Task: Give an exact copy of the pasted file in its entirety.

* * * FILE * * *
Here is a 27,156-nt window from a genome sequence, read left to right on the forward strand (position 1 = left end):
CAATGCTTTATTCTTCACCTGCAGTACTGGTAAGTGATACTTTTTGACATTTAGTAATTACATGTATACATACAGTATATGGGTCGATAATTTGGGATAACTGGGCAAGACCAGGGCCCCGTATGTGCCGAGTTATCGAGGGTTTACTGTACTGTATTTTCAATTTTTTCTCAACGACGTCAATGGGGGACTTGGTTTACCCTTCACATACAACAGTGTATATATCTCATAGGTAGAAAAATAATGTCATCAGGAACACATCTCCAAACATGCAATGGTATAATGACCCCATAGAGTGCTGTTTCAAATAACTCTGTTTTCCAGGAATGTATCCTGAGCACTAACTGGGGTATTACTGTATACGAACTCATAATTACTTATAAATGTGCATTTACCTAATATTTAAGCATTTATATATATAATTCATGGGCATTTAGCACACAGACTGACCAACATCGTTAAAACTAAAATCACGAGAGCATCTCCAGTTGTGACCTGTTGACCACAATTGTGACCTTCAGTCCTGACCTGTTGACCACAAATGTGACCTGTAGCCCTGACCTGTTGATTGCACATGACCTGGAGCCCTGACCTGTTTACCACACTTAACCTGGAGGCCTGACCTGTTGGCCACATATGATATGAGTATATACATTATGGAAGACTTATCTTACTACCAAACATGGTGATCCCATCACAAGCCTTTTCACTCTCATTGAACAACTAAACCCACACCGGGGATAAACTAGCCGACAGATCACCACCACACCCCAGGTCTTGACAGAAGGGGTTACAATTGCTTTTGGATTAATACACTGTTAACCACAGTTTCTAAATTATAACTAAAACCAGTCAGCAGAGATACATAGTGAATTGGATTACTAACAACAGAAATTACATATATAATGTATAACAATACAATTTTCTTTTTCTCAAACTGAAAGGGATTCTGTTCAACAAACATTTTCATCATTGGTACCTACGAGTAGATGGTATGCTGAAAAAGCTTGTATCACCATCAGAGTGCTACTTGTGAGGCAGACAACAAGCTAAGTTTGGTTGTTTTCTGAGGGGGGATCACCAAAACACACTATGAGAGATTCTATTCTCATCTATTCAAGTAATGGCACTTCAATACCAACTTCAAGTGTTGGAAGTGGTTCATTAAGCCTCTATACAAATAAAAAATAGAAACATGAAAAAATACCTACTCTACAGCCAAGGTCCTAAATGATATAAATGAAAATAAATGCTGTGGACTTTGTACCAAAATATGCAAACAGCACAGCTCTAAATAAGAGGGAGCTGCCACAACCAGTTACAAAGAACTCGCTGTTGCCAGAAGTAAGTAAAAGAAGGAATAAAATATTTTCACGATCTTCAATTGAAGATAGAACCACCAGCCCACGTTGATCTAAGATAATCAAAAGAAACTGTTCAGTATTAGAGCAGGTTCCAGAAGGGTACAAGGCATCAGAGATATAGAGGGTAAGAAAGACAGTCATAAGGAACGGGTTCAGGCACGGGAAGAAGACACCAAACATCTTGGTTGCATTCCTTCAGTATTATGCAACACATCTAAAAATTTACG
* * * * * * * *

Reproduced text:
Here is a 27,156-nt window from a genome sequence, read left to right on the forward strand (position 1 = left end):
CAATGCTTTATTCTTCACCTGCAGTACTGGTAAGTGATACTTTTTGACATTTAGTAATTACATGTATACATACAGTATATGGGTCGATAATTTGGGATAACTGGGCAAGACCAGGGCCCCGTATGTGCCGAGTTATCGAGGGTTTACTGTACTGTATTTTCAATTTTTTCTCAACGACGTCAATGGGGGACTTGGTTTACCCTTCACATACAACAGTGTATATATCTCATAGGTAGAAAAATAATGTCATCAGGAACACATCTCCAAACATGCAATGGTATAATGACCCCATAGAGTGCTGTTTCAAATAACTCTGTTTTCCAGGAATGTATCCTGAGCACTAACTGGGGTATTACTGTATACGAACTCATAATTACTTATAAATGTGCATTTACCTAATATTTAAGCATTTATATATATAATTCATGGGCATTTAGCACACAGACTGACCAACATCGTTAAAACTAAAATCACGAGAGCATCTCCAGTTGTGACCTGTTGACCACAATTGTGACCTTCAGTCCTGACCTGTTGACCACAAATGTGACCTGTAGCCCTGACCTGTTGATTGCACATGACCTGGAGCCCTGACCTGTTTACCACACTTAACCTGGAGGCCTGACCTGTTGGCCACATATGATATGAGTATATACATTATGGAAGACTTATCTTACTACCAAACATGGTGATCCCATCACAAGCCTTTTCACTCTCATTGAACAACTAAACCCACACCGGGGATAAACTAGCCGACAGATCACCACCACACCCCAGGTCTTGACAGAAGGGGTTACAATTGCTTTTGGATTAATACACTGTTAACCACAGTTTCTAAATTATAACTAAAACCAGTCAGCAGAGATACATAGTGAATTGGATTACTAACAACAGAAATTACATATATAATGTATAACAATACAATTTTCTTTTTCTCAAACTGAAAGGGATTCTGTTCAACAAACATTTTCATCATTGGTACCTACGAGTAGATGGTATGCTGAAAAAGCTTGTATCACCATCAGAGTGCTACTTGTGAGGCAGACAACAAGCTAAGTTTGGTTGTTTTCTGAGGGGGGATCACCAAAACACACTATGAGAGATTCTATTCTCATCTATTCAAGTAATGGCACTTCAATACCAACTTCAAGTGTTGGAAGTGGTTCATTAAGCCTCTATACAAATAAAAAATAGAAACATGAAAAAATACCTACTCTACAGCCAAGGTCCTAAATGATATAAATGAAAATAAATGCTGTGGACTTTGTACCAAAATATGCAAACAGCACAGCTCTAAATAAGAGGGAGCTGCCACAACCAGTTACAAAGAACTCGCTGTTGCCAGAAGTAAGTAAAAGAAGGAATAAAATATTTTCACGATCTTCAATTGAAGATAGAACCACCAGCCCACGTTGATCTAAGATAATCAAAAGAAACTGTTCAGTATTAGAGCAGGTTCCAGAAGGGTACAAGGCATCAGAGATATAGAGGGTAAGAAAGACAGTCATAAGGAACGGGTTCAGGCACGGGAAGAAGACACCAAACATCTTGGTTGCATTCCTTCAGTATTATGCAACACATCTAAAAATTTACG